Inside Germany's space capsule
A few years ago there was a fad in London and other cities for using airships as mobile advertising hoardings. So when a company in Germany announces plans to start building airships, known as CargoLifters, it all seems familiar.
Think again. Those little airships bobbing in our skies bear the same sort of relationship to the planned CargoLifters as a biplane does to a 747. CargoLifters will be immense and, because they need a home to protect them from the weather and a place for their construction and maintenance, their development involves the construction of an immense hangar.
Arup was appointed engineer for what turned out to be the largest free-standing hangar in the world. Munich practice SIAT Architektur + Design is the architect for the building in Brand, 50km south of Berlin in Germany. The hangar is designed to house two CL160 CargoLifters side by side. They are each 260m long with a maximum diameter of 65m, designed to carry 160 tonnes of cargo up to 10,000 km at a cruising speed of 56 km/h without the need to refuel.
Requirements for the building design were that it:
minimised the building volume lminimised the building surface laccommodated two CL160s next to each other lrelated in shape and choice of material to the airship 'theme' lrelated to and clearly developed technically in construction terms from past airship hangars
guaranteed an economic, functionally efficient and aesthetically pleasing building, in which risk factors were minimised within the available timescale.
As the fifth of these points indicates, the building is not without precedent. Germany was the home of the airship, a vital part of its aviation history - indeed Stuttgart still has a Graf Zeppelin hotel. Although several hangars were built between 1898 and 1938, none survives and documentation is scarce.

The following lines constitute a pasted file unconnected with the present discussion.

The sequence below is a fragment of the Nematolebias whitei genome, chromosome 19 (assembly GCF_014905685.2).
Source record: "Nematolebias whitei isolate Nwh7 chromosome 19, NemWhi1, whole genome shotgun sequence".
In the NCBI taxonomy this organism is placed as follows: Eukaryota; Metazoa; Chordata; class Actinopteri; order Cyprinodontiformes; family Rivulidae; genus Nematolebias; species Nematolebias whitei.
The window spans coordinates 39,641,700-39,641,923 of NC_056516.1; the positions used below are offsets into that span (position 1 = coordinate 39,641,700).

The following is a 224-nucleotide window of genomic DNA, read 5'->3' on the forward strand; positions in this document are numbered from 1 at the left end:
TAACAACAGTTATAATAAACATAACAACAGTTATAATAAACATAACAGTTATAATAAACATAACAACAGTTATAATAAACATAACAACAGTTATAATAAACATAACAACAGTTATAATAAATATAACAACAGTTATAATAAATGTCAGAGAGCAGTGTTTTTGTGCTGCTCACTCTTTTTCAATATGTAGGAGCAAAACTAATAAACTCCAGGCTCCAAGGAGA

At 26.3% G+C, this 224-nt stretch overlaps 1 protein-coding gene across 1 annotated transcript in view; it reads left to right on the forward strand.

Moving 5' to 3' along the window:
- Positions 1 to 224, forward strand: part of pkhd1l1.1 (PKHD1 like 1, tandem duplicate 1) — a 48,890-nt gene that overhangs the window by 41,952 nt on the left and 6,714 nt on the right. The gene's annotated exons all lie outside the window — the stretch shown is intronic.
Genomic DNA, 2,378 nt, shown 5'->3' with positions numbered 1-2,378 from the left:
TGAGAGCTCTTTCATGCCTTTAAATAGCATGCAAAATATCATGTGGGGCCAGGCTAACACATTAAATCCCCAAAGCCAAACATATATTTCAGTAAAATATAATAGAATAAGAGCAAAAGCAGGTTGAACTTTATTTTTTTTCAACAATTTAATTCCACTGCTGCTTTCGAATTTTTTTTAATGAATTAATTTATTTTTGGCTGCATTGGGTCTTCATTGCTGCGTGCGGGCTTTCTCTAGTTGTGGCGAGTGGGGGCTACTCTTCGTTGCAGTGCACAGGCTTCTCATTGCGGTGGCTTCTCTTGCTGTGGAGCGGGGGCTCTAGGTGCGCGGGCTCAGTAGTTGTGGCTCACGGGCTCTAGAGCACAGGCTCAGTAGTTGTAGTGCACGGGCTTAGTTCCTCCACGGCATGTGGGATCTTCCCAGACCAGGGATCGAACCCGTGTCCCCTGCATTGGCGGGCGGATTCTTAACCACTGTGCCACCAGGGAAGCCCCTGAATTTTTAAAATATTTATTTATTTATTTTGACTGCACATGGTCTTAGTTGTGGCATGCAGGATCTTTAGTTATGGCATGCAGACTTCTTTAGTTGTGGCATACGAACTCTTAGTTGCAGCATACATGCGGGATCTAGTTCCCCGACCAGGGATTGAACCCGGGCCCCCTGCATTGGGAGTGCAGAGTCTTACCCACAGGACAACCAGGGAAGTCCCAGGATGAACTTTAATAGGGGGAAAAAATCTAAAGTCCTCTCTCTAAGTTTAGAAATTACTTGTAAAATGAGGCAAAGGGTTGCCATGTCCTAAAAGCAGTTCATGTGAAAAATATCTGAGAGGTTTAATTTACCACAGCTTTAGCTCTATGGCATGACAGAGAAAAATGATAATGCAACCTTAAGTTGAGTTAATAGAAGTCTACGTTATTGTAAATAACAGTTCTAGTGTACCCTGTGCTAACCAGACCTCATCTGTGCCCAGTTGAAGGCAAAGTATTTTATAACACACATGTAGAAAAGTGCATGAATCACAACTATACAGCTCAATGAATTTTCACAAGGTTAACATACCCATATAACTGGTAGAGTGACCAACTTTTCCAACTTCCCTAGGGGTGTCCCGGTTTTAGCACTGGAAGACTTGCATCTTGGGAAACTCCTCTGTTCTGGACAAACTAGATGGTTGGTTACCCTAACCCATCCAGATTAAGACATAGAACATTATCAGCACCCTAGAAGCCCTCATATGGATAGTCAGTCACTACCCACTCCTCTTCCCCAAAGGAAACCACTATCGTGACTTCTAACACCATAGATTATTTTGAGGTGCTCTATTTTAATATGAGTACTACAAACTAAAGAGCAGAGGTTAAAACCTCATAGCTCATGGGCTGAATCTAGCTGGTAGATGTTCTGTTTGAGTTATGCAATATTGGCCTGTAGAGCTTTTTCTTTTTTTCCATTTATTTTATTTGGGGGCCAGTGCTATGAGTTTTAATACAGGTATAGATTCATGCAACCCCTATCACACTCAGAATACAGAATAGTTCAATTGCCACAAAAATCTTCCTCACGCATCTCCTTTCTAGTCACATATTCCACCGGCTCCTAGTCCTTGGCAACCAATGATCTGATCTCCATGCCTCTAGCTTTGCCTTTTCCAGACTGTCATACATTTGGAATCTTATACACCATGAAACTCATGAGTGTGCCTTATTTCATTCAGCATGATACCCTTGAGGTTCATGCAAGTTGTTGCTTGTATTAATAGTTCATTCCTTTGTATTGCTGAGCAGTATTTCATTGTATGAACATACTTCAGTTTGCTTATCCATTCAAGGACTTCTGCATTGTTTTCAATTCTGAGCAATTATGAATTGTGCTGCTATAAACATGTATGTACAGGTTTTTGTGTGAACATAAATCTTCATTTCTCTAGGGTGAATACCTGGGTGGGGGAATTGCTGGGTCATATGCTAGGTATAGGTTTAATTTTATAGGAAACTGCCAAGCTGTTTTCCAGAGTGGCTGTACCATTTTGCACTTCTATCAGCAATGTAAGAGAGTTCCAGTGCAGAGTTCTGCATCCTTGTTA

But research has uncovered some technical information and, although the new hangar sits firmly in the line of development, it does also include some definite innovations.
The CL160 is a blimp, not a Zeppelin.
This fact is not merely of interest to planespotters, or even airship spotters. Zeppelins were long and thin; blimps are much rounder. This means that, although the new hangar is not that much longer than some of its predecessors (the Saarbrücken hangar of 1936, for example, was 275m long), it is much taller and wider.
Arup designed a pavilion for the 1984 Liverpool Garden Festival which some wag dubbed 'the Hedex capsule', and the CargoLifter terminal, albeit on a much larger scale and with a different structural system, could take the same name. Each end is semicircular with a radius of 100m. The central part, 160m long, is semi-circular in section, with a height of 107m. The doors at either end are in eight sections, two fixed and six moving, which open with a clamshell action, within their own footprint. This is innovative and not inexpensive but, by allowing the building to follow so closely the shape of the blimps, it saves on materials for both superstructure and flooring. As well as being visually pleasing, giving a good indication of what is inside, the shape is aerodynamic, reducing the wind loadings.